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Letter: Bill to expand Medicaid access for Georgians could save lives
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When I woke up that morning in December and felt the dull ache of depression thudding through my body I was a little bit surprised. Except for a few minor stresses life was pretty good, but sure enough, there was that dark expanse of loneliness, sadness and along with it all the physical symptoms of depression. Physical symptoms that include lethargy, inability to concentrate, slowed motor skills and an inability to express myself through speech and writing with clarity.

I’ve suffered from depression since puberty and from PTSD stemming from sexual assault since high school. Ill always battle it and Ill always be afraid that maybe one day I wont be able to win the battle and Ill die. Depression is a serious illness with serious repercussions. According to the Centers for Disease Control, more than 38,000 Americans commit suicide every year.

However, I am very lucky. I have a job that provides affordable insurance with reasonable copays. I have an amazing therapist and psychiatrist, I was able to quickly get into the wonderful out-patient program at Laurelwood Psychiatric hospital, and I have the ability to pay for my medication.

Without insurance my medication would be well over $400 a month, but luckily with my copay, it is only $50 a month. My support team and my medication helps me tackle my depression and has saved my marriage, helped me retain my employment, allows me to parent my three children and affords me the security of knowing I’m not alone in my disease.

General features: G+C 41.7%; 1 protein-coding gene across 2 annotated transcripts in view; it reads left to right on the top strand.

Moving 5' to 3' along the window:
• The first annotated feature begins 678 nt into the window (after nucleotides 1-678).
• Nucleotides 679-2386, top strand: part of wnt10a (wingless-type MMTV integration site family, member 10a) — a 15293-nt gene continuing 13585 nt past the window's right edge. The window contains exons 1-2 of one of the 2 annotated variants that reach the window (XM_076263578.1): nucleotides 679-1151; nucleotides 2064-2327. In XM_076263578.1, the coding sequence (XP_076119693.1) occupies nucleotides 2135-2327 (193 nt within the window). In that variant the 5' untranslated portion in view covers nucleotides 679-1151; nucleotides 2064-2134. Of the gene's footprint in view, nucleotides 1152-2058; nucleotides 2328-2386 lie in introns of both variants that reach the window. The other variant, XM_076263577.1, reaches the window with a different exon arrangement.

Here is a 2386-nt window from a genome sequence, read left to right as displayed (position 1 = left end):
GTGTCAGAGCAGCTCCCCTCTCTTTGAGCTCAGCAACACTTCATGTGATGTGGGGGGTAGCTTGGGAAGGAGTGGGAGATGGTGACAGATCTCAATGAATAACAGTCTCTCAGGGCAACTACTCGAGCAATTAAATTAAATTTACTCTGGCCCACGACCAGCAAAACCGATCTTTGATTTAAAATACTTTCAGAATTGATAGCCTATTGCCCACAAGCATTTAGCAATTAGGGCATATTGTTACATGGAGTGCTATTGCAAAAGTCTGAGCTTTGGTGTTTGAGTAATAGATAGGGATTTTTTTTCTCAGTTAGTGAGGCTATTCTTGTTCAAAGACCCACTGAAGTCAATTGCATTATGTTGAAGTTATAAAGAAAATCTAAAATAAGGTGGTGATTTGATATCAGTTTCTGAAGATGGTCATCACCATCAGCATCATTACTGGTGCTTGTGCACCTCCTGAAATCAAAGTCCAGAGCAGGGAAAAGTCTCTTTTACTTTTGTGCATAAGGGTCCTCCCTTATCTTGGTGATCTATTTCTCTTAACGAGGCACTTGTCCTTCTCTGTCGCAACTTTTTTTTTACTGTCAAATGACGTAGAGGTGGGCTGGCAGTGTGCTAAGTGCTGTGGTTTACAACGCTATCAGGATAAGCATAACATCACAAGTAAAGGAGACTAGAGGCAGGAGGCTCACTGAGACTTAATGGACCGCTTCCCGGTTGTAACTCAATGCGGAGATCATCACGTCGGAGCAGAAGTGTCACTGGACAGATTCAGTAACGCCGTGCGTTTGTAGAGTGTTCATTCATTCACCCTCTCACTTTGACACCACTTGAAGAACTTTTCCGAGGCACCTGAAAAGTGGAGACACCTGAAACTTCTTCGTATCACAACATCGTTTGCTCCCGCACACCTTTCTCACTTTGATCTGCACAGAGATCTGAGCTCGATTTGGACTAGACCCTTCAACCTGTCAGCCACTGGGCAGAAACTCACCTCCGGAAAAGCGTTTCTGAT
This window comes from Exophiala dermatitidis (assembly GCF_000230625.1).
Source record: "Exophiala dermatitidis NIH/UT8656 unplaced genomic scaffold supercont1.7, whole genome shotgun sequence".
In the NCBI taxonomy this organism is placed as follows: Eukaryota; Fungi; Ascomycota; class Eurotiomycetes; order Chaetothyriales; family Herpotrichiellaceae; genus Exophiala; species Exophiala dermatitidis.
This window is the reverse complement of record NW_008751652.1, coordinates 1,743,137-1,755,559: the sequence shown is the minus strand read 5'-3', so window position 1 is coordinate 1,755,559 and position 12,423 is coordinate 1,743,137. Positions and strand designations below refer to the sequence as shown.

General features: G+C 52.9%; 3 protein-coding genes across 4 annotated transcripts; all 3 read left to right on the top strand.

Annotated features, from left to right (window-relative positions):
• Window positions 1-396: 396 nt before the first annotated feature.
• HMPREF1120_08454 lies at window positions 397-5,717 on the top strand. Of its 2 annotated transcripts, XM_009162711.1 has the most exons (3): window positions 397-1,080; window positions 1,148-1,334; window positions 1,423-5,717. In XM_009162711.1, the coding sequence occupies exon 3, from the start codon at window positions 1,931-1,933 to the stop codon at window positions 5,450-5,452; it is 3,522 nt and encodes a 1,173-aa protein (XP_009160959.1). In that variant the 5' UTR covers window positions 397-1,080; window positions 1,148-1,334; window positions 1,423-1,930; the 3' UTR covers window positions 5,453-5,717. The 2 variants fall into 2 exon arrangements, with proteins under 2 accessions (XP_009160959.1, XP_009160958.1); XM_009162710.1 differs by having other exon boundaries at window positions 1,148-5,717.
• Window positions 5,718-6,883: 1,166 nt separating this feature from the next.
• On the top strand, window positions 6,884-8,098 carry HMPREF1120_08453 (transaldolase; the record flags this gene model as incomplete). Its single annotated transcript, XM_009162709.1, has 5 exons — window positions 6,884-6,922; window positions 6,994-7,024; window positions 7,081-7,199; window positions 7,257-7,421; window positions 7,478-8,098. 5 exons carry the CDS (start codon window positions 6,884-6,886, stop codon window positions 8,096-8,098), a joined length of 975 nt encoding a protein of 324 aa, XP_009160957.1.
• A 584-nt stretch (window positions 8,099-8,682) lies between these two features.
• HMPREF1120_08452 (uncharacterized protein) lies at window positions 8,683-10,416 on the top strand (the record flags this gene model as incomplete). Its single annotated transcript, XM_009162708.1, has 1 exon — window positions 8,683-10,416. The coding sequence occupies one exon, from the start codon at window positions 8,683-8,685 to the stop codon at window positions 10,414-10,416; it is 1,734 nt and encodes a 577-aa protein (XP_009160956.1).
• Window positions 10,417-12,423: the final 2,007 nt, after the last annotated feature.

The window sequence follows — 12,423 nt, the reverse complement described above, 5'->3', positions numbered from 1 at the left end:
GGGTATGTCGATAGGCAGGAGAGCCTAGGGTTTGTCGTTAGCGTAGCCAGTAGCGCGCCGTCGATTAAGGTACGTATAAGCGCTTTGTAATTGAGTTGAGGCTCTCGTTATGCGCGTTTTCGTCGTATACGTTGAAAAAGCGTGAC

How different would this past Christmas have been if I didn’t have insurance? The day-to-day endless despair would impact the security of my children. I’d probably lose my job, the bills would go unpaid, and that feeling of being a terrible burden to everyone I love would steadily increase. In the best of situations, I would get so low financially to qualify for assistance and hope my children would not be taken away. Although the unending forms and financial proofs I would have to provide would be daunting, and without my children I would most likely lose the little bit of will I did have to live. In the worst of situations, I would die by my own hand.

I’m phrasing this as bluntly as I can. Depression kills, but a lack of access to health care is certainly an accessory to the crime. More than 500,000 Georgians lack access to health care because Gov. Nathan Deal refused the federal Medicaid expansion. State Rep. Stacey Abrams has renewed the fight to expand Medicaid with House Bill 823.

I continually hear from Republicans that we have a mental health crisis and not a gun crisis (I happen to think we have both) and I’ve heard numerous Republicans espouse they are pro-life. If you think we have a mental health crisis or you want to truly want to embrace being pro-life, then you must support House Bill 823 and expand health care access through Medicaid expansion. If not, then your arguments ring hollow and cruel because people are suffering and dying as a result.

Amanda Roper